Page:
Single, Female, Mormon, Alone – A Review.

I came across an article recently in the New York Post entitled: “Single, Female, Mormon, Alone“.

Adjective One – “Single”: CHECK

Adjective Two – “Female”: CHECK

Adjective Three – “Mormon”: Yeah, CHECK

Adjective Four – “Alone”: well, most of the time. So, CHECK.

Yes, the link is embedded above, but I am going to quote pieces of it here, to help with my discussion.


Most troubling was the fact that as I grew older I had the distinct sense of remaining a child in a woman’s body; virginity brought with it arrested development on the level of a handicapping condition, like the Russian orphans I’d read about whose lack of physical contact altered their neurobiology and prevented them from forming emotional bonds. Similarly, it felt as if celibacy was stunting my growth; it wasn’t just sex I lacked but relationships with men entirely. Too independent for Mormon men, and too much a virgin for the other set, I felt trapped in adolescence.

Yes. Yes. Yes. This I can relate to this statement. There were readers who commented that this was a hyperbole, and perhaps, insensitive to the plight of the Russian orphans. I understand the basis of comparison for literary value. But I also understand where Hardy is coming from. There is undeniably an additional connection that is granted when physical intimacy is present. Even in those first few youthful relationships I had I could recognize the impact intimacy, granted at that time it was holding hands, or kissing (to various degrees) had in the progression of not only the relationship, but in my own development. As I progressed through my 20s, I became increasingly awkward around the male species. I think there was a point where I realized that my peers/crushes/whatevers had reached a certain level of sexual maturity, or maybe a better phrase, sexual expectation. I wanted it, but wasn’t willing to act on those desires. And so, this apprehension, dreading the “sorry, I can’t have sex with – not today – not ever” conversation, led to avoidance of second dates, then of first dates, then of flirting.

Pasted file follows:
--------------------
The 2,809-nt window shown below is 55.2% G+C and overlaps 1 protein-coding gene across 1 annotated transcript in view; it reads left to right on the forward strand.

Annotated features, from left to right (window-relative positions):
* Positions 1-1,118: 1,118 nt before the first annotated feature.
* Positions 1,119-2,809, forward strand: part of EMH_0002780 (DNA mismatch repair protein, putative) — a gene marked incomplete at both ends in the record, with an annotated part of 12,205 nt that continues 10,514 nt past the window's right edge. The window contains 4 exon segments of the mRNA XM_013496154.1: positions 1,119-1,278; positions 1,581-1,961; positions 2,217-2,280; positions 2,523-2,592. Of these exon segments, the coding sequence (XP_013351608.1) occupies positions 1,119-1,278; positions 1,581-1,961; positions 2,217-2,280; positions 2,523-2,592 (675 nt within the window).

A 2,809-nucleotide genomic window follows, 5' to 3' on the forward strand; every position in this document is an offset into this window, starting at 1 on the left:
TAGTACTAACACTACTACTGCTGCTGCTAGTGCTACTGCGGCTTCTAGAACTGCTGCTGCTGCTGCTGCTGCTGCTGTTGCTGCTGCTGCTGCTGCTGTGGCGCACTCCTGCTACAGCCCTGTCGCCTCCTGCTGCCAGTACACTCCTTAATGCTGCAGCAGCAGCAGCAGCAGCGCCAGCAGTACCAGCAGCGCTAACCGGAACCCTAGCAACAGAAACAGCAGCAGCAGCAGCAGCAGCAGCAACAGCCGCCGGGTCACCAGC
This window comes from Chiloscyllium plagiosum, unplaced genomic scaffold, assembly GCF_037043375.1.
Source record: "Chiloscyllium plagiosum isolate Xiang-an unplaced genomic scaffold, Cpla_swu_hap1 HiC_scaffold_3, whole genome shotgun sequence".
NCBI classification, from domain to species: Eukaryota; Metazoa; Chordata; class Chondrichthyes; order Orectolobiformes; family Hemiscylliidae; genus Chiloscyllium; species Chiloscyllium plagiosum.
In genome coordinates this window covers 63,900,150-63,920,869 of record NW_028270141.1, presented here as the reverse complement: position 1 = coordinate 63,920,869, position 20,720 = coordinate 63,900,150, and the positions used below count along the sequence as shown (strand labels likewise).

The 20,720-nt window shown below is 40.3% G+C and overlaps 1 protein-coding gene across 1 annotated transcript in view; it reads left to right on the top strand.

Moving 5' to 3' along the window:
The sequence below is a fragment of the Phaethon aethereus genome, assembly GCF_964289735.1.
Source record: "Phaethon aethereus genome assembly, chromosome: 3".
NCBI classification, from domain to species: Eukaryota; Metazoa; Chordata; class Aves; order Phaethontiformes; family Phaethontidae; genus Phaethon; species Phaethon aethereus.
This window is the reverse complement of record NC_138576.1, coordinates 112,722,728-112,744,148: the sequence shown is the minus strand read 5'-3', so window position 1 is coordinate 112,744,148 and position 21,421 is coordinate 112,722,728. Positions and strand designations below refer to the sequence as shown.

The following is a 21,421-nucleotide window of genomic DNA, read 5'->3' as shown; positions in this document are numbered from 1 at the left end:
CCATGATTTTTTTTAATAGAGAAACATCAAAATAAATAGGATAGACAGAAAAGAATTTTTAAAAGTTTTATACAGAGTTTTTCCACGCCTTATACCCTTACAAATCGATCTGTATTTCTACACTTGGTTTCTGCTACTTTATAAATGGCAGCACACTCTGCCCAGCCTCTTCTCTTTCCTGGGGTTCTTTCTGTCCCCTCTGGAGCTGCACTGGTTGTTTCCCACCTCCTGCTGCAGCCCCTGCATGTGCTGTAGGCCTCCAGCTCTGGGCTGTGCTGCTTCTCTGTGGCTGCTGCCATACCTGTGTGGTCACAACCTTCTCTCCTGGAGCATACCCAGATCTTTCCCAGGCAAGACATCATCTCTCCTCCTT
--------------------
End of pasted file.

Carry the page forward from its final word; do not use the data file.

Yes, one can argue that there are many who abstain until marriage and who live happy, fulfilled lives. I’m sure they do.

I needed to experience 1) A man’s hands all over me. 2) A man inside of me. 3) The joy of sleeping held in the arms of a man. I don’t anticipate turning into an individual who sleeps with every gorgeous man that crosses her path. In my current pseudo-relationship the possibility of sex is there. Sometimes it happens. Sometimes it doesn’t. It’s not an obligation, it’s not even a priority. But it’s really nice to have that option.


Obviously, I was left over, too — I was just never sure what my problem was. Until one man let me know. After overhearing a friend and me comparing our weekend horror-date stories, he walked up to me and asked, “You know what your problem is?”

No, I did not know what my problem was. And I was dying to find out.

“Your problem,” he said, “is you don’t need a man.”

I thought that was a good thing — to be able to take care of oneself.

He asked if I had a job.


“A car?”


“A house?”



“Of course.”



“That’s your problem.”

“Excuse me?”

“Men in the church are raised to be providers. We are the breadwinners, the stewards of the household. If you have all the things we’re supposed to provide, we have nothing to give you.”

“What of love?” I asked. “What of intimacy and partnership and making a run at the world together?”

“Nope,” he said. “We’re providers.”


Ahhh! This passage sent the deepest, darkest chills throughout my entire body. I haven’t had these words spoken to me, but I’ve felt them, I’ve seen them. For as long as I can remember I have staunchly believed that I will 1) have a successful lifelong career, 2) I will not be a stay-at-home-all-the-time-for-20-years-mom, 3) I will not be dependent on anyone, although I’m willing to build a partnership in which we both contribute to the best of our ability and 4) I will not date or be married to anyone who does not fully endorse points 1 – 3. Thus, I don’t date Mormons and drive my parents crazy.


How unprepared I was to experience tenderness in the place I had been warned so vehemently against. How unprepared for the flood of relief, the bud of hope, after a life devoted to keeping myself separate from my body. Here was a path, an opening; here was empathy.

Dear Mark (not his real name).

Thank you for the tenderness and mercy you have shown me as I’ve explored this thing called sexuality. I was ready. But I was scared. I was worried that you might have expectations seeing as I am 29. Thank you for telling me you had no expectations, as if you read my mind. Thank you for telling me that we could do whatever I was comfortable with. Thank you for being willing to just hold me when it was too difficult, and to guide me when nervousness took over. I have always felt comfortable with you, but your tenderness, love and respect for who I am has increased this 100-fold. Because of this, I’ve felt what it is like to have my body loved after been so boldly rejected previously. I’ve felt what it is like to be a woman, and am slowly learning to embrace the beauty that I have. Thank you for encouraging me to be true to myself. Thank you.